ATR Statement on House GOP Tax Reform Blueprint
The House Republican Conference under the leadership of Speaker Paul Ryan (R-Wis.) and House Ways and Means Chairman Kevin Brady (R-Texas) today released their blueprint to reform the tax code. This pro-growth plan cuts taxes for ALL American families and businesses, simplifies the code, promotes strong economic growth, and allows our businesses to better compete against foreign competitors.
“The Republican blueprint for tax reform is a clear and dramatic path to strong economic growth and job creation,” said Grover Norquist, president of Americans for Tax Reform. “When enacted it will steer America on a sharp U-turn from our present road to serfdom. America cannot limp along on its weak and weakening ‘recovery’ -- with this blueprint the path is clear.”
Norquist continued: “The blueprint is completely consistent with the Taxpayer Protection Pledge a majority of the members of congress have signed promising the American people that they will oppose and vote against any net tax hike.”
For the typical American family, this blueprint will simplify the code so that an annual tax return can be filed on a postcard. For businesses on Main Street, this plan will cut needless bureaucratic red tape and complexity. For iconic American businesses, this blueprint will ensure they can compete, and thrive against foreign competitors. And for the economy, this plan will replace the policies that led to seven years of stagnant growth with a vision that fixes our broken code and promotes opportunity for all.
Importantly, this proposal takes the code much closer to a system that taxes in the fairest and most efficient way – by taxing once, at the point of consumption. Basic elements of the plan include:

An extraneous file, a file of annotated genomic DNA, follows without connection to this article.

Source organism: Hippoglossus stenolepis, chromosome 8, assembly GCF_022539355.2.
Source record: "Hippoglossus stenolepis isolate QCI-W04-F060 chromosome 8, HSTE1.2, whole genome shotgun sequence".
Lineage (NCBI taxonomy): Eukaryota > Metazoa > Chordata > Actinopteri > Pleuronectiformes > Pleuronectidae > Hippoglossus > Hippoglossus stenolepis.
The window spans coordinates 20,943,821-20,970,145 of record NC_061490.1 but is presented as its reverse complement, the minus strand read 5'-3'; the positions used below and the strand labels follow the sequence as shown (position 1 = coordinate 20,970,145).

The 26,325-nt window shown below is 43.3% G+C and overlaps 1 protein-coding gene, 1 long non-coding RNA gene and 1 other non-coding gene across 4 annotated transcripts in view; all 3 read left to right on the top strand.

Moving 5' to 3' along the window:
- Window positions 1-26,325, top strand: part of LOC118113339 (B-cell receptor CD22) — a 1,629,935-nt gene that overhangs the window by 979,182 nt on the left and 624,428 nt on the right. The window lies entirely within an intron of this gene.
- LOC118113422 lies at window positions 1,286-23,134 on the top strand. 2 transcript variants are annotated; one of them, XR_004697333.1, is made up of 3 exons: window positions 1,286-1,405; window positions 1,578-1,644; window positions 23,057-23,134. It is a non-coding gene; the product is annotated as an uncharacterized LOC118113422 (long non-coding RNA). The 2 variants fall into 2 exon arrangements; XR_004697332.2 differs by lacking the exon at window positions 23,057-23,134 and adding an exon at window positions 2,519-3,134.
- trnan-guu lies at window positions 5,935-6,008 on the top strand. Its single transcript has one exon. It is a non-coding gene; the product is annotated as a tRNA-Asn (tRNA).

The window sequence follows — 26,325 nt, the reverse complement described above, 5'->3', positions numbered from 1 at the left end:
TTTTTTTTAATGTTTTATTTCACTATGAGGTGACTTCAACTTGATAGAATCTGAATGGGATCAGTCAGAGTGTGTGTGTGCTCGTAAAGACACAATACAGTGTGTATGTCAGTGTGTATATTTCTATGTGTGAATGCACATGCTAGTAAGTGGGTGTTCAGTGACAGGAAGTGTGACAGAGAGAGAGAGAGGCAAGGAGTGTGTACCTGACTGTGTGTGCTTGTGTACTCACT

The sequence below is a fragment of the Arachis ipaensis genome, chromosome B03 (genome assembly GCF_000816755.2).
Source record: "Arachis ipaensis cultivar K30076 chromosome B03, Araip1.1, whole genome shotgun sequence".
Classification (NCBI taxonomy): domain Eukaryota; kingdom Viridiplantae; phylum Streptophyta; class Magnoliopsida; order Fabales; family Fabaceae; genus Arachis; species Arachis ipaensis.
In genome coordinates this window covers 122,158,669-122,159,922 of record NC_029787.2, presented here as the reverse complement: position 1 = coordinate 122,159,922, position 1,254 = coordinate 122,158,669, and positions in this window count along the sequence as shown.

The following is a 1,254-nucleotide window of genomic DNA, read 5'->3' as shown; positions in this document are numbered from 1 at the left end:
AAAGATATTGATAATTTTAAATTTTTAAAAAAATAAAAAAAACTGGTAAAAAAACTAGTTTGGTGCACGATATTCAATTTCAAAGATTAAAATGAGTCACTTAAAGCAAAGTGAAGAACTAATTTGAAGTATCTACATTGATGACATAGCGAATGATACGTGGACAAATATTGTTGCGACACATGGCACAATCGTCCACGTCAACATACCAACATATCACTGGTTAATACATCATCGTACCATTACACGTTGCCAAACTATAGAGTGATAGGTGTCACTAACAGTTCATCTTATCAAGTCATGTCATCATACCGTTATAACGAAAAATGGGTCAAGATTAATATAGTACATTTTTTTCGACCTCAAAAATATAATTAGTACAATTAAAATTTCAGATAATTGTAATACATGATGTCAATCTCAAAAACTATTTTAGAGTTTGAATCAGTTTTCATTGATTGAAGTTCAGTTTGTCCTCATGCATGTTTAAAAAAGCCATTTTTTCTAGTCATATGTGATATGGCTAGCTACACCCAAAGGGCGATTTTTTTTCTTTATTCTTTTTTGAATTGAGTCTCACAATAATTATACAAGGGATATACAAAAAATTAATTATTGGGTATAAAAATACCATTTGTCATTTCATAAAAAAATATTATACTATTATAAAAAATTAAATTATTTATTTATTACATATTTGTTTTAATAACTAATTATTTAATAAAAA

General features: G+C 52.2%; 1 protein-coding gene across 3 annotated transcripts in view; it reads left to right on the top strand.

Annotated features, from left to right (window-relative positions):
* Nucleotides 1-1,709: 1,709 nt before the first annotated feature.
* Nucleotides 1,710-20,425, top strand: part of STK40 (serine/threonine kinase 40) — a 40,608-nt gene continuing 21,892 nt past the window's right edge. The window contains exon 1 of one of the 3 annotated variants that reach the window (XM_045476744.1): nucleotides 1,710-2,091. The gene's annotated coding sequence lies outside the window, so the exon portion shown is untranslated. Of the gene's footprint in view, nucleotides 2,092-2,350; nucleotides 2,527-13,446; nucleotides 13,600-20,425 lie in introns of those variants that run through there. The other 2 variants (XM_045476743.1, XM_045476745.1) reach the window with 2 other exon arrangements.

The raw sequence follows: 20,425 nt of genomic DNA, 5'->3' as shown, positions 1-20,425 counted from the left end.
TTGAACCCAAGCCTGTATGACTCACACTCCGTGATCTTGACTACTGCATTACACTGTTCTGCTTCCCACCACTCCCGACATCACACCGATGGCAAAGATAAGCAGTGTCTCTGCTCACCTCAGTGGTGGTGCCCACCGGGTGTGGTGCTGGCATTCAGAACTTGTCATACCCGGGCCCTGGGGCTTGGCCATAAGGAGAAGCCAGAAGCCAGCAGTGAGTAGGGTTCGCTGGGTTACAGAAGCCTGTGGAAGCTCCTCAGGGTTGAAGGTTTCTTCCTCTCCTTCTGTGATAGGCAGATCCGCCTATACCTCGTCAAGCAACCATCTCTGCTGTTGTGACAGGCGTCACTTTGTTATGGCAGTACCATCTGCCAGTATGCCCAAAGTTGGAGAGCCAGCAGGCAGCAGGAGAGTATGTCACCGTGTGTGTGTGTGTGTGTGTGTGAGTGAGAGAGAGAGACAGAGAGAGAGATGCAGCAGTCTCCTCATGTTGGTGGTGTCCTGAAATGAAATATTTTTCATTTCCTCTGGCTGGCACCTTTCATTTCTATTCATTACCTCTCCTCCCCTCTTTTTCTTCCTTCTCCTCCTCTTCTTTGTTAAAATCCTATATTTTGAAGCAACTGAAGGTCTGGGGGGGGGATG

Individual Tax Rates: Consolidates the existing seven tax brackets into three brackets – 12 percent, 25 percent, and 33 percent.
Full Business Expensing: 100 percent immediate, full business expensing, meaning businesses will be allowed to deduct purchases immediately rather than being forced to use the arbitrary and confusing system of depreciation which distorts investment.
Business Tax Rates: Under the current code, American businesses face the highest tax rates in the developed world. This plan ends that by cutting the corporate tax rate from the existing 35 percent rate to just 20 percent. The blueprint also cuts the tax rate on pass-through entities from more than 40 percent to just 25 percent.
International Tax System: Streamlines and overhauls the confusing, complex and uncompetitive international tax system.
- Replaces the worldwide tax system with full territoriality, meaning that American businesses will no longer be subject to double taxation – once when they earn this income overseas and again when this income is brought back to the U.S.
- As part of the shift toward a consumption based system, the blueprint calls for applying businesses taxes on a destination basis. This means that American exports will not be subject to U.S. income tax but products and services sold in the U.S. will be taxed regardless of whether they were produced here, or imported from a foreign country. This ends the competitive disadvantage our exports had when competing with the rest of the world, and that foreign imports had with local competitors.
Death Tax: Repealed
Capital gains and Dividends: Reduces taxes on investment income by creating a 50 percent deduction on a taxpayer’s bracket. This means cap gains/dividends rates of 6 percent, 12.5 percent, and 16.5 percent, far below the existing 23.8 percent. While the plan is silent on section 1031 “like-kind exchanges,” it does call for a tax code that promotes business investment.
Alternative Minimum Tax: Repealed
Individual Credits: Consolidates five family deductions into two – a larger standard deduction and a child/dependent tax credit. Preserves tax incentives for charitable giving and homeownership and eliminates all other itemized deductions.
Business Credits: Calls for simplifying the code by eliminating the majority of deductions and credits, with the R&D tax credit being one notable exception.
Interest Deduction: Allows businesses to deduct interest expense from any interest income but disallows deductions from net interest expenses. This removes the distortions in the tax code that favor debt over equity toward the ideal consumption base.